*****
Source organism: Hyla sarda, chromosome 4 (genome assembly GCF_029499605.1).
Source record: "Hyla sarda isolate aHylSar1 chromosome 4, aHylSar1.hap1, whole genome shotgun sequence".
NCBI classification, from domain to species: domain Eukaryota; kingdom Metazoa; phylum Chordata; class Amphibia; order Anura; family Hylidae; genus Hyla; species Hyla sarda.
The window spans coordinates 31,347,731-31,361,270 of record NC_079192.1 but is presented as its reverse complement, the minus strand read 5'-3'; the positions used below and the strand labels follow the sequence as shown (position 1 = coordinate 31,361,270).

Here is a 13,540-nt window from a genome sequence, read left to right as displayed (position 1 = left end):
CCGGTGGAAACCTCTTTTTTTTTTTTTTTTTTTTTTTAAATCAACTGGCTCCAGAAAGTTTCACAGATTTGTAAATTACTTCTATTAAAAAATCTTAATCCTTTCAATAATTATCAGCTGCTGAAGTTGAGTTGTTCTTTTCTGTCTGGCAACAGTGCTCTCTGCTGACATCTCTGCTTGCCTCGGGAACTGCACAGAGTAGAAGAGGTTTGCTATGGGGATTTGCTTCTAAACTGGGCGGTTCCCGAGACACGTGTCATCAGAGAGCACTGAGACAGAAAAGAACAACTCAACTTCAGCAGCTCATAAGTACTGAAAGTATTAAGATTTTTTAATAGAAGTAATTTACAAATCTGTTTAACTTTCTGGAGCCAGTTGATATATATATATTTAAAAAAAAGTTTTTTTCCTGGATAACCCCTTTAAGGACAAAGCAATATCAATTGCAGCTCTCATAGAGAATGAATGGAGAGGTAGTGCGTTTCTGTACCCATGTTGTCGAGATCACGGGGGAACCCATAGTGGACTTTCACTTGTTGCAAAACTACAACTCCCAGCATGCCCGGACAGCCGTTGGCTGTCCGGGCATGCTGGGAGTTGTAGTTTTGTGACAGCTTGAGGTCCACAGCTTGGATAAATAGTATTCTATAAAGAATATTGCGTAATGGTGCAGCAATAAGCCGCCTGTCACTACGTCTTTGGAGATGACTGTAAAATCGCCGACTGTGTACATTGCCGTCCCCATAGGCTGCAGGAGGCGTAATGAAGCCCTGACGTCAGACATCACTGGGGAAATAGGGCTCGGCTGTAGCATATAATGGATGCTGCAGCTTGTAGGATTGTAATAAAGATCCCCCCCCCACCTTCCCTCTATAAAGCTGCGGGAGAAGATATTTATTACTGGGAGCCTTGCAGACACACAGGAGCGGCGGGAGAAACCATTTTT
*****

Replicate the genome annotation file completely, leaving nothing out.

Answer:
Source organism: Hyla sarda, chromosome 4 (genome assembly GCF_029499605.1).
Source record: "Hyla sarda isolate aHylSar1 chromosome 4, aHylSar1.hap1, whole genome shotgun sequence".
NCBI classification, from domain to species: domain Eukaryota; kingdom Metazoa; phylum Chordata; class Amphibia; order Anura; family Hylidae; genus Hyla; species Hyla sarda.
The window spans coordinates 31,347,731-31,361,270 of record NC_079192.1 but is presented as its reverse complement, the minus strand read 5'-3'; the positions used below and the strand labels follow the sequence as shown (position 1 = coordinate 31,361,270).

Here is a 13,540-nt window from a genome sequence, read left to right as displayed (position 1 = left end):
CCGGTGGAAACCTCTTTTTTTTTTTTTTTTTTTTTTTAAATCAACTGGCTCCAGAAAGTTTCACAGATTTGTAAATTACTTCTATTAAAAAATCTTAATCCTTTCAATAATTATCAGCTGCTGAAGTTGAGTTGTTCTTTTCTGTCTGGCAACAGTGCTCTCTGCTGACATCTCTGCTTGCCTCGGGAACTGCACAGAGTAGAAGAGGTTTGCTATGGGGATTTGCTTCTAAACTGGGCGGTTCCCGAGACACGTGTCATCAGAGAGCACTGAGACAGAAAAGAACAACTCAACTTCAGCAGCTCATAAGTACTGAAAGTATTAAGATTTTTTAATAGAAGTAATTTACAAATCTGTTTAACTTTCTGGAGCCAGTTGATATATATATATTTAAAAAAAAGTTTTTTTCCTGGATAACCCCTTTAAGGACAAAGCAATATCAATTGCAGCTCTCATAGAGAATGAATGGAGAGGTAGTGCGTTTCTGTACCCATGTTGTCGAGATCACGGGGGAACCCATAGTGGACTTTCACTTGTTGCAAAACTACAACTCCCAGCATGCCCGGACAGCCGTTGGCTGTCCGGGCATGCTGGGAGTTGTAGTTTTGTGACAGCTTGAGGTCCACAGCTTGGATAAATAGTATTCTATAAAGAATATTGCGTAATGGTGCAGCAATAAGCCGCCTGTCACTACGTCTTTGGAGATGACTGTAAAATCGCCGACTGTGTACATTGCCGTCCCCATAGGCTGCAGGAGGCGTAATGAAGCCCTGACGTCAGACATCACTGGGGAAATAGGGCTCGGCTGTAGCATATAATGGATGCTGCAGCTTGTAGGATTGTAATAAAGATCCCCCCCCCACCTTCCCTCTATAAAGCTGCGGGAGAAGATATTTATTACTGGGAGCCTTGCAGACACACAGGAGCGGCGGGAGAAACCATTTTT